As the evening progressed, first with dinner, followed by chanting and then 90 minutes of Sunmudo practice (not exactly a beginner's class), I started to get this surreal feeling that I was on the set of the next hit reality t.v. series. The Sunmudo master was a young, handsome, and somewhat arrogant man from France, whose Korean was impeccable. There was a 6'4 monk-in-training, also from France, who was maybe pushing 25 years old. There were the two blondes, an American woman and a Norwegian man, both conspicuously attractive, who were the resident English teachers (and translators) on a working temple-stay. The rest of us, who were here for a paying temple-stay, included Bonnie and I, a handful of young, energetic and sporty local Koreans who were studying Sunmudo, a few random drifters and an assortment of young foreigners who work as English teachers in Seoul. Oh yeah, and don't forget the 100 kids there for summer (boot) camp. As I looked around the gym that first night and watched the different families, awkward foreigners, flirting trend-setters, and the seriously hard-core Sunmudo trainers I couldn't help but ask myself, "What on Earth are we all doing here? Searching for enlightenment? Martial arts training experience? Were we all expecting more authenticity?".

The next day we woke up at dawn but missed chanting and bowing ceremonies (because the schedule was wacky and no one knew were we were supposed to be) but managed to join into the line of walking meditation heading down the hillside. We walked along a paved road outside the temple and then along a dirt road through dewy rice fields filled with dragonflies. It was simply beautiful. After breakfast we headed up to the main temple for morning Sunmudo practice and sitting zen. Because the camp kids were using the gymnasium space our French Sunmudo master decided it was a good day to do outdoor stair training. Just picture this - we began by crawling down ancient mountain-side limestone stairs, head first, in the push-up position. Next was high kicking. Then lunges and squats. And we ended with all-out sprinting up the stairs to the stone Buddha. It was still morning, but the sun was wasn't softened by a single cloud. Next to hot yoga, I know I have never before been that sweaty.

I had a nap between lunch and sitting meditation. And another one before dinner. After dinner we did our chanting and regular 90-minute Sunmudo practice in the gym. Following my 3rd shower of the day, I washed my 3rd set of sweaty clothes, hung them to dry and fell asleep before lights out at 10pm.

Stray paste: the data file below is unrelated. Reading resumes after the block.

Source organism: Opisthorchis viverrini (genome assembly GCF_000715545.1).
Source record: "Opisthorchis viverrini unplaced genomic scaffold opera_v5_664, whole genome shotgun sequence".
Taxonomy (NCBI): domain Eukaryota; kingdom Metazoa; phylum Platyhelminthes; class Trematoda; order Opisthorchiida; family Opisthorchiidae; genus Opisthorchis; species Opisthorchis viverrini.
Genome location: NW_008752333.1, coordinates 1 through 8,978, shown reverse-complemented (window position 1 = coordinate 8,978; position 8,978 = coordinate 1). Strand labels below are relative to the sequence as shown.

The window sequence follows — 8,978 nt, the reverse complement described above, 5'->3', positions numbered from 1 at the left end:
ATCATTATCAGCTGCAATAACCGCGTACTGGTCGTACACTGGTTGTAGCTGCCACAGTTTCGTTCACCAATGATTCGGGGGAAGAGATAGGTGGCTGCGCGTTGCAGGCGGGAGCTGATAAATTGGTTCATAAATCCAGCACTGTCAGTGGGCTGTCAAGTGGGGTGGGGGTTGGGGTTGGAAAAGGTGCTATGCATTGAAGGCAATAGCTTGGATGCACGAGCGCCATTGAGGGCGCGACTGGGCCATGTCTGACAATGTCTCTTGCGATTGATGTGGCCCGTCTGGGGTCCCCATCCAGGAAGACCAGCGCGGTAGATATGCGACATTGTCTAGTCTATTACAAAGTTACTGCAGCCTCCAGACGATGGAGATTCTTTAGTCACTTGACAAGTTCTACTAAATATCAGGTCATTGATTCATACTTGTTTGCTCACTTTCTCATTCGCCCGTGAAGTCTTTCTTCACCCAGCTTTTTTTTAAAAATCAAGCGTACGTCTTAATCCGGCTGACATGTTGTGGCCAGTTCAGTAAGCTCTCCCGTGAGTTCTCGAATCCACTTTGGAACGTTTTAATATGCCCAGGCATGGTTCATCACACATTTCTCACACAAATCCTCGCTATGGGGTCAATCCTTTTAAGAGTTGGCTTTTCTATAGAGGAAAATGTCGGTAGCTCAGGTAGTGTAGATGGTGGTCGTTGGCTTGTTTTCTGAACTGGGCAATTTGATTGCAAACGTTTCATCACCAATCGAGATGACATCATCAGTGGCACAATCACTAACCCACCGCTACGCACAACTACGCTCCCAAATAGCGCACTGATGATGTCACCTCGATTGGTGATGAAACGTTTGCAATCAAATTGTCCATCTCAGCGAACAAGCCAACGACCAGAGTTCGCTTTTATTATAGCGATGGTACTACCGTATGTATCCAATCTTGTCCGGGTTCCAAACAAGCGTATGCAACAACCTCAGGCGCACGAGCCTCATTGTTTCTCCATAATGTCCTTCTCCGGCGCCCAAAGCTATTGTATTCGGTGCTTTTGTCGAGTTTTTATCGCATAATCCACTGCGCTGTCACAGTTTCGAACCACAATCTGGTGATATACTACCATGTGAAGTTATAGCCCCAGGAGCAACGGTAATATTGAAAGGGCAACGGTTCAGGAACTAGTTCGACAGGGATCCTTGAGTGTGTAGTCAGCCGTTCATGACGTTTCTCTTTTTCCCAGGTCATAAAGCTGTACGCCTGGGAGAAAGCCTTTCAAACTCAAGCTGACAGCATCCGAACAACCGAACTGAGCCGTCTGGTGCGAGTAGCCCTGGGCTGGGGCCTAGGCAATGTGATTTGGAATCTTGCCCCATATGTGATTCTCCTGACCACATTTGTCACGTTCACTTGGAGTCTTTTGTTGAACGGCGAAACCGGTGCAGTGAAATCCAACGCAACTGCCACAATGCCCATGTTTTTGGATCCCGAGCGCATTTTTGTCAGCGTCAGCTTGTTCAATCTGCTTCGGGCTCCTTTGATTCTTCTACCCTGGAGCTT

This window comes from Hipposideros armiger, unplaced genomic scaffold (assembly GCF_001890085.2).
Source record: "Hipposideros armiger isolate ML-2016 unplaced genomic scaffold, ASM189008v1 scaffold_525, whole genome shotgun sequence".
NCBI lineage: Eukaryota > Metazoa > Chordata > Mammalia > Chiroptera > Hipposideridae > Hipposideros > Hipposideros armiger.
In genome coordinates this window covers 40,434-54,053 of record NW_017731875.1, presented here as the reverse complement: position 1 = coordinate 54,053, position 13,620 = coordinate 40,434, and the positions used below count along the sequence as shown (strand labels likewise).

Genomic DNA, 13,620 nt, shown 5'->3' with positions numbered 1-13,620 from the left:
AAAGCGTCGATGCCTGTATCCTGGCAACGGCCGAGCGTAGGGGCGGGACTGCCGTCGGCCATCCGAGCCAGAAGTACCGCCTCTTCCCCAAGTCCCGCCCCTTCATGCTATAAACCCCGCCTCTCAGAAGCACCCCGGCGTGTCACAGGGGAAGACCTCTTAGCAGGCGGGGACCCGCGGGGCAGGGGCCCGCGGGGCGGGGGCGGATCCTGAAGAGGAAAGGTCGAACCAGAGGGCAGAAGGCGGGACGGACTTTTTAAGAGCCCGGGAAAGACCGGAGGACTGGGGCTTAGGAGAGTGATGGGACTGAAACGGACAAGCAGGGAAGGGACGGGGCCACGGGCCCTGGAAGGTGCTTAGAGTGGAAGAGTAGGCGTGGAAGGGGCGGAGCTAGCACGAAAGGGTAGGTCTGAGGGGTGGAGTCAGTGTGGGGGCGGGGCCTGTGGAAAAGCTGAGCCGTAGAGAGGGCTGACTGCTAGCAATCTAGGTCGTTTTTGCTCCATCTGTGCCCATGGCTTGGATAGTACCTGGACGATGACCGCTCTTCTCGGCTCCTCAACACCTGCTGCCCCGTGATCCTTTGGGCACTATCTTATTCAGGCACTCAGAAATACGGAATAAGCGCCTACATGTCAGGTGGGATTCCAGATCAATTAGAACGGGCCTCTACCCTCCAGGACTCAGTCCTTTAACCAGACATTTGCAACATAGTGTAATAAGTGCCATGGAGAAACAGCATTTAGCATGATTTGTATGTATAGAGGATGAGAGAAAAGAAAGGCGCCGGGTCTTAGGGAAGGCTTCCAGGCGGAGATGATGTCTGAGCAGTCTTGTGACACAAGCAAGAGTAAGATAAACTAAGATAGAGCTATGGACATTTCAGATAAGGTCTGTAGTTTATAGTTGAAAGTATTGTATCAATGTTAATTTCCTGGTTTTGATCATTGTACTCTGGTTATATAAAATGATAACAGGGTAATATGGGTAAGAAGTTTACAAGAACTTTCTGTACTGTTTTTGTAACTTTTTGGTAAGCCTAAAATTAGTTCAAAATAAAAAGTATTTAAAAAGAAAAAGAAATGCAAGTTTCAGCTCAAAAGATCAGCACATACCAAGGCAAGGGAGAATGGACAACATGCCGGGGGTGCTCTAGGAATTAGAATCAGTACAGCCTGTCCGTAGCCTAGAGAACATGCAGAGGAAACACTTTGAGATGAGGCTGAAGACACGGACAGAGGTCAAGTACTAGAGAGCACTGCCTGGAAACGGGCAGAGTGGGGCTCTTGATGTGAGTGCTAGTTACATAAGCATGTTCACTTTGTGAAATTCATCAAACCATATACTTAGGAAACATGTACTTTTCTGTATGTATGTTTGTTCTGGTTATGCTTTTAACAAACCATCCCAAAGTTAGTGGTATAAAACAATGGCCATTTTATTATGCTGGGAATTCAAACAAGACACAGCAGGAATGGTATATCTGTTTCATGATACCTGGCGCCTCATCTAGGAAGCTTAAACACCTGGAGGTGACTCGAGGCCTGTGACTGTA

The next morning Bonnie and I got up one hour earlier to make sure we didn't miss the morning chanting and sitting zen. Although it was hard to wake up in the dark (4am) and even harder to trudge the 20 minute, steep up-hill climb to the main temple, it was worth every ounce of effort. All the monks were present and the ceremony was magical. It ended with 30 minutes of sitting zen meditation, something I was slowly getting better and better at. After walking zen, breakfast and 90-minutes of normal Sunmudo training we proceeded back up to the main temple for the bowing ritual where each person counts out their own 108 bows. Sounds easy, I know. But it isn't. Around bow # 35 I realized that my heart rate was elevated significantly and my leg muscles were burning. I was exerting myself to a similar degree as a regular jog. It was invigorating, but I was happy that 108 is the Buddha's lucky number. When you break rules (such as sleeping in, not finishing every morsel of your food, or putting toilet paper in the toilet) you must do 3,000 bows. Speaking of the number 108, I was of course curious why this particular number holds such significance in Buddhism. Here's what I learned. It refers to the number of defilements to overcome to gain enlightenment, and it is dervied from the following formula:
- The 3 sense expereinces x The 6 senses = 18
- Aversion or craving to/of these experiences (18 x 2) = 36
- Past, future and present incidences of aversion or craving (36 x 3) = 108

Check here for many other interesting aspects of the influence and importance of the number 108

After tea time, but before lunch, we packed up and said goodbye to Golgulsa temple. We were both exhausted. Since arriving back in JinJu I have found a few videos on YouTube that were filmed inside the gym at Golgulsa Temple. Here is one,